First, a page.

Hundreds of people filled the Savannah Convention Center Friday night for the Lowcountry Down Syndrome Society's annual Night of Champions.
The nonprofit's president, Joe Marchese, said the birth of his daughter was a call to action, inspiring him to start his own organization advocating for individuals with special needs.
"Sixteen years ago, my wife Molly and I had a beautiful baby girl. It just so happens that she has Down syndrome, and you know she is perfect, but the world doesn't accept that, so we'll just change the world. There's no need to change her. We will change the world for her," Marchese said.
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He said the night is an opportunity to recognize businesses that employ differently-abled people and celebrate those employees' contributions.
Charlotte Quaile is blind and is one of five champions being honored, with nearly four decades of work experience.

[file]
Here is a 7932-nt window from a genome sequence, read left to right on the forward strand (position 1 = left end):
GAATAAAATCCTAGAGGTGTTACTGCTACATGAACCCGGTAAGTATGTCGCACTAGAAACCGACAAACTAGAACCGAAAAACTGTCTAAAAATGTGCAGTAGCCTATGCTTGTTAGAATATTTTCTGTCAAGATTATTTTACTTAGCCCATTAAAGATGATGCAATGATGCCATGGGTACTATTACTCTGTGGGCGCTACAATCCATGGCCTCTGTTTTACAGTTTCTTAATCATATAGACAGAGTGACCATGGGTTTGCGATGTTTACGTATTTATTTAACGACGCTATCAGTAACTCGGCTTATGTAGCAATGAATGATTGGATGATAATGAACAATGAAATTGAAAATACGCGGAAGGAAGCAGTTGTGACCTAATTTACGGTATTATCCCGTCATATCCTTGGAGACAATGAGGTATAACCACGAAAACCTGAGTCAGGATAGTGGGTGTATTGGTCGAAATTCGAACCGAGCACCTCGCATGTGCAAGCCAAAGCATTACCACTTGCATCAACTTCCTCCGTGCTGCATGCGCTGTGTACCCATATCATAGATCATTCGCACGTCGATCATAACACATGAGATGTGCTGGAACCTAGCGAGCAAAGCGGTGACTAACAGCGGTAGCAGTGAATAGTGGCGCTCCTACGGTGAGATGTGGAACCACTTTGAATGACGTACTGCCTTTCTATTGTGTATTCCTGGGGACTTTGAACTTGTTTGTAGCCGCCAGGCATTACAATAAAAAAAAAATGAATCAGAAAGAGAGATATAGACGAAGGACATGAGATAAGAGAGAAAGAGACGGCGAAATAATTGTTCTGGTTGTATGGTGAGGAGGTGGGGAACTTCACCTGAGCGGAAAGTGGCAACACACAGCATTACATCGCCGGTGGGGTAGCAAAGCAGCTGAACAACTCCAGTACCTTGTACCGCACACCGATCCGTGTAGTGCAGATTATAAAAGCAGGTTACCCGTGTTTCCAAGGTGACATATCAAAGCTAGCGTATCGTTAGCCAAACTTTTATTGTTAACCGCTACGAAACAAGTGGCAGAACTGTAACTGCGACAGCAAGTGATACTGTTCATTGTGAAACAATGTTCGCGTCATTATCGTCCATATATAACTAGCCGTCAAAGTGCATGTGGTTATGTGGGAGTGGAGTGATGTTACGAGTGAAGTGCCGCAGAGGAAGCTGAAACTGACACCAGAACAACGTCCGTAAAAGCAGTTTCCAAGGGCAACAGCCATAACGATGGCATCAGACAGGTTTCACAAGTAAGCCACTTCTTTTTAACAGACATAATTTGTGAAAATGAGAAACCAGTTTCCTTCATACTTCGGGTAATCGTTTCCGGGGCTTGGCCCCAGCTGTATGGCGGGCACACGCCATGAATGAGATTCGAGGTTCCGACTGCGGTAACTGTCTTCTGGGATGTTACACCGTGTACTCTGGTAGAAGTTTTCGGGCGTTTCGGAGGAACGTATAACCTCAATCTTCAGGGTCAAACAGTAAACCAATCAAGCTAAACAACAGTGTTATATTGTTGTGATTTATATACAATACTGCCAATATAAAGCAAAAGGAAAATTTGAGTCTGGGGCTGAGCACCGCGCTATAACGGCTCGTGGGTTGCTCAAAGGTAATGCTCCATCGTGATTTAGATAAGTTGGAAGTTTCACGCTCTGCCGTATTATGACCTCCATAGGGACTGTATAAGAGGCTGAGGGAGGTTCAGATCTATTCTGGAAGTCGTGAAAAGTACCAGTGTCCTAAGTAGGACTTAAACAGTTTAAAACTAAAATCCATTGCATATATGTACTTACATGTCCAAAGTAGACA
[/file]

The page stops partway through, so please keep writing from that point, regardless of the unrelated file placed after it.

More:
"I've been working at Goodwill for 39 years," Charlotte said. "Isn't that great 39 years, and she's hardly ever missed a day," said her sister Annie.
Marchese added that the Night of Champions doubles as a hiring event, with many employers realizing the work these individuals are capable of if given the right tools.
"It's not a pity hire. It's not, hey, go sweep in the back of the warehouse," Marchese said. "It's someone that you get to know, that you get to love, and it moves from inclusion to belonging. They become a member of the team, and your team is better for it."
Charlotte added that she is proud to hold a job and that she can now hang over 300 pieces of clothing a day.
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She said it feels good to be a part of something, working with others towards a common goal.
"Being with all my coworkers and hanging out and having fun. I'm part of the team," Charlotte said.
Marchese added that he hopes employers can take something away from Charlotte's story and become more open to hiring people with different abilities.